At the beginning of this year, I predicted 3 major themes in cryptocurrency for 2019: Cryptocurrency would be embraced as “regtech” by financial institutions and regulators, it would play a vital role in sanctions enforcement, and Anti-Money Laundering practices (AML) would strengthen in Asia.
As it turns out, 2019 was an important year for cryptocurrency in terms of regulations, but more in terms of clarity provided by the Financial Action Task Force (FATF) and FinCEN, than automating banks’ compliance programs and regulatory oversight. Notably, for the first time, FinCEN explicitly states blockchain analysis is an important part of an effective AML solution and a significant factor in cryptocurrency businesses’ ability to comply with the Bank Secrecy Act (BSA). FinCEN makes it clear that Know Your Customer (KYC) processes are also important, and cryptocurrency businesses should expect tough regulatory scrutiny on that as well next year.
We also saw further regulatory clarity from the SEC. For example, the Blockstack Reg A approval was the first approval of its kind and demonstrates a path to SEC-approved IPO-type fundraising with a crypto token. While other firms have previously taken advantage of Regulation A , this is the first time that investors will receive a token rather than shares in the company.
Now that we have the regulatory clarity, I think 2020 will be an important year for embracing cryptocurrency as regtech.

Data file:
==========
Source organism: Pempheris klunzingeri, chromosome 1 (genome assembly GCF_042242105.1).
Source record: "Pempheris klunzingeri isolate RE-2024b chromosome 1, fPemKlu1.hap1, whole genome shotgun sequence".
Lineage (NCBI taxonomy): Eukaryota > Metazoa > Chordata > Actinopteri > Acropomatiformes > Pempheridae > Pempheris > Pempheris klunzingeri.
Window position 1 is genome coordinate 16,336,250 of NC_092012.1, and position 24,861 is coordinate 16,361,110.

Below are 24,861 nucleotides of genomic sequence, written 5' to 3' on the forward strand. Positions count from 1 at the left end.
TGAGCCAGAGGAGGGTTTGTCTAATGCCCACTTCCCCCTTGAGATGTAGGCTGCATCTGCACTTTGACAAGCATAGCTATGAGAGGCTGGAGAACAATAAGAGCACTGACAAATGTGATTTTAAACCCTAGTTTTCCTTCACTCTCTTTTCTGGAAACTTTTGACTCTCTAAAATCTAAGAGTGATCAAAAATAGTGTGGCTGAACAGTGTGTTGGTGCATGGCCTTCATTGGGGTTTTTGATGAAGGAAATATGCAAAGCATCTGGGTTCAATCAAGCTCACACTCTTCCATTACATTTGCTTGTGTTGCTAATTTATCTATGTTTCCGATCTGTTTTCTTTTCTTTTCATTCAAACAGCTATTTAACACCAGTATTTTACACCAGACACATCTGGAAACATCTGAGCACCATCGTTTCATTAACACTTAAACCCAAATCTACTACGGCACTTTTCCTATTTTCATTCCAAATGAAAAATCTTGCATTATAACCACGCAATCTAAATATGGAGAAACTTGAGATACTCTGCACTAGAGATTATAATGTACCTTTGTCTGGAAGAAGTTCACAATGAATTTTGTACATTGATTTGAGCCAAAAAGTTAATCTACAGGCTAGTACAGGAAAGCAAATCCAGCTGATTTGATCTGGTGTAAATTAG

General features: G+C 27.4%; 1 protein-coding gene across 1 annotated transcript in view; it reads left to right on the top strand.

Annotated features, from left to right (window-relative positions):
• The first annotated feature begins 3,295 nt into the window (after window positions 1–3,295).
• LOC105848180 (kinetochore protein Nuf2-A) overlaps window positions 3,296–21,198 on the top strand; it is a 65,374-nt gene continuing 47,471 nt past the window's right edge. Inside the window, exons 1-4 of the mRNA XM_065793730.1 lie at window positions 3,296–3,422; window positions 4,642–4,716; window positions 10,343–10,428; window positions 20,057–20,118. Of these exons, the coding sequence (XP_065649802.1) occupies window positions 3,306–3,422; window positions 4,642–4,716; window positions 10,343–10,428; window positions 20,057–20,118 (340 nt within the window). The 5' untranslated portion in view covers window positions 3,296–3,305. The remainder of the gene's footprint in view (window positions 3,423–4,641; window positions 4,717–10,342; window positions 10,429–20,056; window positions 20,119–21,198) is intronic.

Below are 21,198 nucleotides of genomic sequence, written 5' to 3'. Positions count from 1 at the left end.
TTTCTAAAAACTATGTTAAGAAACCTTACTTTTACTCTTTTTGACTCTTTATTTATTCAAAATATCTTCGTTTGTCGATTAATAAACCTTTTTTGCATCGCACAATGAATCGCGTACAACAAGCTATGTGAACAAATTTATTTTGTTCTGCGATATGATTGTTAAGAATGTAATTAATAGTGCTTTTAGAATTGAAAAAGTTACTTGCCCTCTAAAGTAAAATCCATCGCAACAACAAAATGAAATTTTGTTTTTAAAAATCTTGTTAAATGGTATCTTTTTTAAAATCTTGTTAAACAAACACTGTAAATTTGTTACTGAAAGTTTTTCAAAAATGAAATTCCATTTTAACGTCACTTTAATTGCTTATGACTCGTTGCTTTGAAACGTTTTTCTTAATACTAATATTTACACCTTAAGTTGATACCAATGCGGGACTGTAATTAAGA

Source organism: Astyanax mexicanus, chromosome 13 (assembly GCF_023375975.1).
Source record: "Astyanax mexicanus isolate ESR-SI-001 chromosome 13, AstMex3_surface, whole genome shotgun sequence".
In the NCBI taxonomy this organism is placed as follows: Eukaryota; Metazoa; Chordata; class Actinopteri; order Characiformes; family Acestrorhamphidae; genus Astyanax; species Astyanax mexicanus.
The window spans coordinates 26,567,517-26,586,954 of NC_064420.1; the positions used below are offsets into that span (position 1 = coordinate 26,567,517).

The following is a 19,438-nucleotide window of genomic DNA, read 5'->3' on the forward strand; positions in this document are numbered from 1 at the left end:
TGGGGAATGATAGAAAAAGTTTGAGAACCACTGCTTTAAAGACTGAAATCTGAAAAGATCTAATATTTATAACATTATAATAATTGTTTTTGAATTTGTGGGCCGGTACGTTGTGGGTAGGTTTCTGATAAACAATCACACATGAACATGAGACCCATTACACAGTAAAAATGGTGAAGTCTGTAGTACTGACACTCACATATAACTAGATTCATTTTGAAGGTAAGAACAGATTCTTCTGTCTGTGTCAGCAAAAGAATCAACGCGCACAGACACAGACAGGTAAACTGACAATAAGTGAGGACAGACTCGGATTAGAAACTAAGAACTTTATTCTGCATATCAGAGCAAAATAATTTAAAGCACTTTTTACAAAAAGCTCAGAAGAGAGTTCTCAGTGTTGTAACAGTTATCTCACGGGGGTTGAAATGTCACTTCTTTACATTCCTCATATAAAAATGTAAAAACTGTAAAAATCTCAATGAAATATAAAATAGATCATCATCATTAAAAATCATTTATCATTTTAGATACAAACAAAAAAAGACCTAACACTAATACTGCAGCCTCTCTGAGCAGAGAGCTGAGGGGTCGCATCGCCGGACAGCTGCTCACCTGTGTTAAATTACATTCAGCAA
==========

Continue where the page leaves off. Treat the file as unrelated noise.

Cryptocurrency did indeed continue to become important to sanctions enforcement, most notably related to fentanyl trafficking. I expect this trend to continue.
While our business expanded in Asia and Anti-Money Laundering practices there are strengthening, we still see the laundering of large amounts of illicit funds through some OTC brokers operating out of China. Funds stolen through the PlusToken scam is a good example of this.
One notable milestone that I didn’t predict was major law enforcement announcements that credit blockchain analysis as a critical tool in identifying suspects and making arrests. The Department of Justice’s announcement of the takedown of Welcome to Video, the largest ever child pornography site by amount of material stored, along with the arrest of its owner and operator and more than 337 site users across 38 countries along with the identification and rescue of 23 minors, was a major event for the industry. Law enforcement discussed how they were able to harness blockchain analysis to make arrests and rescues that otherwise would not have been possible. This was an important example of how blockchains can actually provide greater transparency into financial transactions, not less.
2019 also saw the entrance of major players into the cryptocurrency ecosystem, particularly Facebook and Fidelity. With Libra, Facebook has the opportunity to make cryptocurrency available to their massive user base, leading to its more pervasive use. Of course, this has the potential to create financial inclusion for both good and bad actors, and the risk of money laundering will need to be mitigated. Transaction monitoring will be needed to meet the expectations of regulators around the world. And Fidelity’s launch into custody and trading services for digital assets is also a boon for the industry and will pave the way for further adoption from financial institutions.
Finally, CME Bitcoin futures was an exciting development and I expect it to continue to pick up.